Variable genes dispersion plot

Then scale, using the percent.mito as part of the regression:

s1=ScaleData(s1,vars.to.regress = c("nUMI","percent.mito"))

Principal Components Analysis

Using the most variable genes (from the FindVariableGenes function, stored in the var.genes slot), calculate principal components:

s1=RunPCA(s1,pc.genes=s1@var.genes,do.print=T,pcs.print = 1:5,genes.print = 5)

Seurat includes a number of visualization tools.  Here’s example commands for each of them:

#lists top 5 genes per PC
PrintPCA(s1,pcs.print = 1:5,genes.print = 5,use.full=F) 

#plots component of each of top genes per PC
VizPCA(s1,pcs.use = 1:2) 

#all cells plotted on first two PCs
PCAPlot(s1,dim.1=1,dim.2=2) 

#heatmap showing top genes for first PC only
PCHeatmap(s1,pc.use=1,cells.use=500,do.balanced = T,label.columns = F)
VizPlot output for first two PCs

 

 

 

 

The heatmap command can also be useful to visualize how many PCs explain variance–try 6, 12, or 18.

PCHeatmap(s1,pc.use=1:6,cells.use = 500,do.balanced = T,label.columns = F,use.full=F)
Heatmap of first 6 PCs. Note how the heatmaps become less distinct with higher-numbered PCs.

 

 

 

 

Seurat also includes a method to evaluate statistically significant PCs using jackStraw:

s1=JackStraw(s1,num.replicate=100,display.progress = T)

#to find how many are significant
JackStrawPlot(s1,PCs=1:18)
#another, simpler way to visualize 
PCElbowPlot(s1)
PCA Elbow Plot.

Clustering

The graph-based clustering method in Seurat relies on the PCA space for data reduction and uses methods similar to KNN and SLM–see the Seurat website for details.  Choose how many PC dimensions you want to include based on the elbow plot.

s1=FindClusters(s1,reduction.type = "pca",dims.use=1:10,resolution=0.6,print.output = 0,save.SNN = T)

#same PCA plot as above, now colored by cluster
PCAPlot(s1,dim.1=1,dim.2=2)

A better way to visualize clusters is to use the tSNE plot:

s1=RunTSNE(s1,dims.use=1:10,do.fast=T)
TSNEPlot(s1) # plot in tSNE space
tSNE Plot Colored by Cluster Number

Genes distinguishing clusters

You can then search for genes that distinguish clusters.  In this example, I chose cluster 1 because I knew it expressed a number of characteristic neuronal markers.  In this example I asked for genes distinguishing cluster 1 from all other clusters but you can also do binary comparisons if you like, using “ident.2” as another argument.

cluster1.markers=FindMarkers(s1,ident.1=1,min.pct=0.25)
print(head(cluster1.markers,n=5))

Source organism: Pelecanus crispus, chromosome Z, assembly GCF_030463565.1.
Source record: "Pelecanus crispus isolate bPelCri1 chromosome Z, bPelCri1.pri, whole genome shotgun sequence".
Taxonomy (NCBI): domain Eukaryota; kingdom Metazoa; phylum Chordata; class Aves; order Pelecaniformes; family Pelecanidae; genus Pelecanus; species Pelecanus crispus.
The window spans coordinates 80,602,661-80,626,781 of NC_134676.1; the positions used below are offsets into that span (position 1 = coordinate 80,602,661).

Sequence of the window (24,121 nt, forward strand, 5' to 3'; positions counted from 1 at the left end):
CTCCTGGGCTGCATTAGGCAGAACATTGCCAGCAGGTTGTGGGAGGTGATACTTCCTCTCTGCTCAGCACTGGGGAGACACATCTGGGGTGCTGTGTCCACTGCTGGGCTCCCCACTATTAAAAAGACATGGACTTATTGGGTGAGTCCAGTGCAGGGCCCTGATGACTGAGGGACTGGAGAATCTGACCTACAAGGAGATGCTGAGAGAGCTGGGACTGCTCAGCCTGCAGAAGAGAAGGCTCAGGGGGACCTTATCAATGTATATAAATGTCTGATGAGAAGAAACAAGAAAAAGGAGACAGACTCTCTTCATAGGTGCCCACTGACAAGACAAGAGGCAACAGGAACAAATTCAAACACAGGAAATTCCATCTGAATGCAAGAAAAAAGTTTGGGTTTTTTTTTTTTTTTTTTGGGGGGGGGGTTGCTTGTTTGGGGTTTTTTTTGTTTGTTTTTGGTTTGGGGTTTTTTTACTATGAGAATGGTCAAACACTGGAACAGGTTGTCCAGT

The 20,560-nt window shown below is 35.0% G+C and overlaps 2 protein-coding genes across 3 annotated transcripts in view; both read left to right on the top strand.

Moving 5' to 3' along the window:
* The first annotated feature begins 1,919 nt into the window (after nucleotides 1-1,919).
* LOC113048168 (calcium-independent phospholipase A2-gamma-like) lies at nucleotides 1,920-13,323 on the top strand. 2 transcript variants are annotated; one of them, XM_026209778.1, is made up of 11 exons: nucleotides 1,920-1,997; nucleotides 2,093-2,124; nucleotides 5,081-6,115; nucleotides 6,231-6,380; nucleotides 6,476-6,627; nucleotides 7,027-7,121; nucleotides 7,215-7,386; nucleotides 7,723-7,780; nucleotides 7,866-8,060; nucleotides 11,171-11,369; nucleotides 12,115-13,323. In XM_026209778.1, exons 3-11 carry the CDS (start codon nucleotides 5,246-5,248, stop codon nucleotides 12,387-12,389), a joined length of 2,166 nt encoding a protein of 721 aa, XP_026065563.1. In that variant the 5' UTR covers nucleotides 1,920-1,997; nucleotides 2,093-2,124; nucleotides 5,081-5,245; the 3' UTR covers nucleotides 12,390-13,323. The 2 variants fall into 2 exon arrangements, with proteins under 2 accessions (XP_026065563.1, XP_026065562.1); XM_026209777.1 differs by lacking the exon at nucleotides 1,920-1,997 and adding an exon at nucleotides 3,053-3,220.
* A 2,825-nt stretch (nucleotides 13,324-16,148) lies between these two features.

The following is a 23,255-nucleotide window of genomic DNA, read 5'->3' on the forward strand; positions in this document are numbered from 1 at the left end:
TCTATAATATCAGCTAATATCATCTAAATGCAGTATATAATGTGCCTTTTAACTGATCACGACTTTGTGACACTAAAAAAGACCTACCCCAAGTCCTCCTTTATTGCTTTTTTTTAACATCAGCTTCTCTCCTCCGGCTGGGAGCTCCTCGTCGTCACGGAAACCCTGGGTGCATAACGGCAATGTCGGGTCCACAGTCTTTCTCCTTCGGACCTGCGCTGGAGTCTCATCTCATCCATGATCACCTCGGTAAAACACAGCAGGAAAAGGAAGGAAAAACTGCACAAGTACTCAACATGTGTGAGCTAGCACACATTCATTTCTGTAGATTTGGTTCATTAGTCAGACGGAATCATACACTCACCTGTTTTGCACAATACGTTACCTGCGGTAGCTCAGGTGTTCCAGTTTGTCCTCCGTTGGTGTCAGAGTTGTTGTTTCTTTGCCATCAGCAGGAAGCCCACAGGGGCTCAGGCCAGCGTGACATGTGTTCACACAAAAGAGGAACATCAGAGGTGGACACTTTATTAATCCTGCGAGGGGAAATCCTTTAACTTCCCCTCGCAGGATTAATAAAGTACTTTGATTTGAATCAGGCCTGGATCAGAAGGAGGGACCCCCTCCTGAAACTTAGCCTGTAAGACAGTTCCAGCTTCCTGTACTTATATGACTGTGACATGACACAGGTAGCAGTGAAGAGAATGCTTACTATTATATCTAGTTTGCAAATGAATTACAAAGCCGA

p_val avg_logFC pct.1 pct.2 p_val_adj
Aldoc     0 0.9771343 0.935 0.511         0
Hes5      0 0.8220392 0.494 0.179         0
Fabp7     0 0.7561873 0.821 0.405         0
Sparc     0 0.7385394 0.780 0.372         0
Gstm1     0 0.7359628 0.726 0.386         0

Extend this to search for markers for all clusters:

s1.markers=FindAllMarkers(s1,only.pos=T,min.pct=0.25,thresh.use=0.25)
#Display a short table showing top 2 genes per cluster
s1.markers %>% group_by(cluster) %>% top_n(2,avg_logFC)
# A tibble: 16 x 7
# Groups:   cluster [8]
       p_val avg_logFC pct.1 pct.2 p_val_adj cluster gene    
       <dbl>     <dbl> <dbl> <dbl>     <dbl> <fct>   <chr>   
 1 7.62e- 38     0.352 0.306 0.212 1.07e- 33 0       Ptgds   
 2 4.24e- 30     0.325 0.413 0.331 5.93e- 26 0       Selenbp1
 3 0.            0.977 0.935 0.511 0.        1       Aldoc   
 4 6.58e-298     0.829 0.499 0.189 9.21e-294 1       Apoe    
 5 0.            1.36  0.757 0.298 0.        2       Tubb3   
 6 0.            1.16  0.729 0.337 0.        2       Mllt11  
 7 0.            1.37  0.686 0.145 0.        3       Top2a   
 8 0.            1.23  0.851 0.326 0.        3       Hmgb2   
 9 0.            1.51  0.978 0.647 0.        4       Dbi     
10 0.            1.37  0.603 0.123 0.        4       Ntrk2   
11 3.49e- 74     0.512 0.707 0.38  4.88e- 70 5       Hmgb2   
12 7.08e- 67     0.489 0.473 0.204 9.91e- 63 5       Top2a   
13 0.            1.29  0.61  0.103 0.        6       Lhx1    
14 1.15e-222     1.12  0.712 0.242 1.61e-218 6       Cks1b   
15 0.            1.67  0.766 0.137 0.        7       Notch2  
16 1.72e-174     0.944 0.317 0.052 2.40e-170 7       Slc39a1 

This is only one of the possible differential expression tests available–see this vignette to get a list of all of them.  For one more example, we’ll use the “roc” method to identify differential genes:

cluster1.roc=FindMarkers(s1,ident.1 = 1,thresh.use=0.25,test.use="roc",only.pos=T)
print(head(cluster1.roc,n=5))
      myAUC  avg_diff power avg_logFC pct.1 pct.2 p_val_adj
Aldoc 0.807 0.9771343 0.614 0.9771343 0.935 0.511        NA
Cst3  0.793 0.7022215 0.586 0.7022215 0.997 0.848        NA
Ptn   0.746 0.6726631 0.492 0.6726631 0.918 0.576        NA
Fabp7 0.736 0.7561873 0.472 0.7561873 0.821 0.405        NA
Itm2b 0.736 0.6530243 0.472 0.6530243 0.905 0.588        NA

You can now plot distributions of expression for each cluster for specific genes in a violin plot:

VlnPlot(s1,features.plot = c("Aldoc","Hmgb2"))
Violin plot for two genes split by cluster number

Or you can plot a longer list overlaid on tSNE plots:

FeaturePlot(s1,features.plot = c("Ptgds","Aldoc","Tubb3","Top2a","Dbi","Hmgb2","Lhx1","Notch2"),cols.use=c("grey","blue"),reduction.use="tsne")
tSNE plot highlighting top genes per cluster

Finally, you can visualize the top gene markers per cluster and plot a heatmap across all cells:

top10=s1.markers %>% group_by(cluster) %>% top_n(10,avg_logFC)
DoHeatmap(s1,genes.use=top10$gene,slim.col.label=T,remove.key = T)
Heatmap for top genes per cluster, for each cell within each cluster

Next up, two samples…

 

 

Analysis of single-cell RNAseq data with CellrangerRkit